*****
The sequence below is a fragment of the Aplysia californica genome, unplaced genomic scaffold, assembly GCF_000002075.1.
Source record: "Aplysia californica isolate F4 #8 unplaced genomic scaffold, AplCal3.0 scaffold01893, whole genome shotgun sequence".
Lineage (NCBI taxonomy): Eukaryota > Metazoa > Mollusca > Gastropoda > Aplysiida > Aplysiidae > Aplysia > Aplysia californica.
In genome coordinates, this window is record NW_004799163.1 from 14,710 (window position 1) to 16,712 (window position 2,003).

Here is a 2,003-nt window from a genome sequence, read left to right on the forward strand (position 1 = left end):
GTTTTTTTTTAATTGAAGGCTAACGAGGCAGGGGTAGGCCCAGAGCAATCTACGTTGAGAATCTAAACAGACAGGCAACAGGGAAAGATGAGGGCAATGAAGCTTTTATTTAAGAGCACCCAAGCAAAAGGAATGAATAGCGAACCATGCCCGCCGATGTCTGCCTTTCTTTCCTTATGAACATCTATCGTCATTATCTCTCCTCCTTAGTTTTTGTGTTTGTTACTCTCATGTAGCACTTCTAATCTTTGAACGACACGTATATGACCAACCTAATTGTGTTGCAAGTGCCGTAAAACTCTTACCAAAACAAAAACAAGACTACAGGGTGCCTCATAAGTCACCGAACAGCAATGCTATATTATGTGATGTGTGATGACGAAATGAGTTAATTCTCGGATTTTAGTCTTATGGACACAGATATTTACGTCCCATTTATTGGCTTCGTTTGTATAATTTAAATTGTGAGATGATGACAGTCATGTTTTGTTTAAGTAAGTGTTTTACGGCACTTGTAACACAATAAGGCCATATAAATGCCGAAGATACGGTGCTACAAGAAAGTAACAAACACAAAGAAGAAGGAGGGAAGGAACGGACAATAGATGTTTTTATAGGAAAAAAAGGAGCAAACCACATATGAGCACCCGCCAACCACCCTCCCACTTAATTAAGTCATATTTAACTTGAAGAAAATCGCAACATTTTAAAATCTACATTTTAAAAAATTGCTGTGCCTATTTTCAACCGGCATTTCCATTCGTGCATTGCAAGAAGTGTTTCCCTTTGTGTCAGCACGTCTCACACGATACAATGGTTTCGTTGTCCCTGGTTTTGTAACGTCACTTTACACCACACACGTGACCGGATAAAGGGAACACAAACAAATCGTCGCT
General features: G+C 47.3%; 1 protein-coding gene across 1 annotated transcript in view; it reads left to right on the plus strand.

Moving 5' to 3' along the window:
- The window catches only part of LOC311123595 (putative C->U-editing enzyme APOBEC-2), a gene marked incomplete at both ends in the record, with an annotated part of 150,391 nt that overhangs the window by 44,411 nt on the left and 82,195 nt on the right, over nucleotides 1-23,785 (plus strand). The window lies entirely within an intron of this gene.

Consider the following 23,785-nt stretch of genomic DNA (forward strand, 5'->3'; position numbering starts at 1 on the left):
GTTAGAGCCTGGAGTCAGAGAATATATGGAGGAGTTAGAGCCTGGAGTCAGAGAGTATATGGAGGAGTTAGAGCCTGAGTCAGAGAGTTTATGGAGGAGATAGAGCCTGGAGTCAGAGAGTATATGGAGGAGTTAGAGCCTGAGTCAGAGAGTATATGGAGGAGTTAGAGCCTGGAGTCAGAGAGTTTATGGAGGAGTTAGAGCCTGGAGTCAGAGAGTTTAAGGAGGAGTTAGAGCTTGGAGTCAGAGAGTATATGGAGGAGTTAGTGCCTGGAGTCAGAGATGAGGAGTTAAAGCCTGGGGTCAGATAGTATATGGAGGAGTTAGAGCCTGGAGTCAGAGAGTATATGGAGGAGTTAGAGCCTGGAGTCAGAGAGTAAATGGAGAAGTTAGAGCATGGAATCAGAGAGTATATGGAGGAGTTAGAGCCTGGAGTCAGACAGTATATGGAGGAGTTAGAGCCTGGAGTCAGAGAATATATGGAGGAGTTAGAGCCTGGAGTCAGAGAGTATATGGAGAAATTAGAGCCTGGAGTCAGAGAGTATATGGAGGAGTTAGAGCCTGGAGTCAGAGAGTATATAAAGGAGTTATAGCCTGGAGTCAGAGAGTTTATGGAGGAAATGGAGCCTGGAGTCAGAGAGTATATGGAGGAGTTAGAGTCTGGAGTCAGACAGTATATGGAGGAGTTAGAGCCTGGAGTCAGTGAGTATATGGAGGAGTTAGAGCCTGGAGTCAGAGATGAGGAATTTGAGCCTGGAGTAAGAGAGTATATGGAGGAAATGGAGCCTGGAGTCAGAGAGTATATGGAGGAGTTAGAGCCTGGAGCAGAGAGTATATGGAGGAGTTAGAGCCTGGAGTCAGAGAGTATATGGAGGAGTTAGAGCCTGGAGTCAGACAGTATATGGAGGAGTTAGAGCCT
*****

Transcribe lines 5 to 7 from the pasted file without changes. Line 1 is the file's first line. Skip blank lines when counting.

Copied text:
Here is a 2,003-nt window from a genome sequence, read left to right on the forward strand (position 1 = left end):
GTTTTTTTTTAATTGAAGGCTAACGAGGCAGGGGTAGGCCCAGAGCAATCTACGTTGAGAATCTAAACAGACAGGCAACAGGGAAAGATGAGGGCAATGAAGCTTTTATTTAAGAGCACCCAAGCAAAAGGAATGAATAGCGAACCATGCCCGCCGATGTCTGCCTTTCTTTCCTTATGAACATCTATCGTCATTATCTCTCCTCCTTAGTTTTTGTGTTTGTTACTCTCATGTAGCACTTCTAATCTTTGAACGACACGTATATGACCAACCTAATTGTGTTGCAAGTGCCGTAAAACTCTTACCAAAACAAAAACAAGACTACAGGGTGCCTCATAAGTCACCGAACAGCAATGCTATATTATGTGATGTGTGATGACGAAATGAGTTAATTCTCGGATTTTAGTCTTATGGACACAGATATTTACGTCCCATTTATTGGCTTCGTTTGTATAATTTAAATTGTGAGATGATGACAGTCATGTTTTGTTTAAGTAAGTGTTTTACGGCACTTGTAACACAATAAGGCCATATAAATGCCGAAGATACGGTGCTACAAGAAAGTAACAAACACAAAGAAGAAGGAGGGAAGGAACGGACAATAGATGTTTTTATAGGAAAAAAAGGAGCAAACCACATATGAGCACCCGCCAACCACCCTCCCACTTAATTAAGTCATATTTAACTTGAAGAAAATCGCAACATTTTAAAATCTACATTTTAAAAAATTGCTGTGCCTATTTTCAACCGGCATTTCCATTCGTGCATTGCAAGAAGTGTTTCCCTTTGTGTCAGCACGTCTCACACGATACAATGGTTTCGTTGTCCCTGGTTTTGTAACGTCACTTTACACCACACACGTGACCGGATAAAGGGAACACAAACAAATCGTCGCT
General features: G+C 47.3%; 1 protein-coding gene across 1 annotated transcript in view; it reads left to right on the plus strand.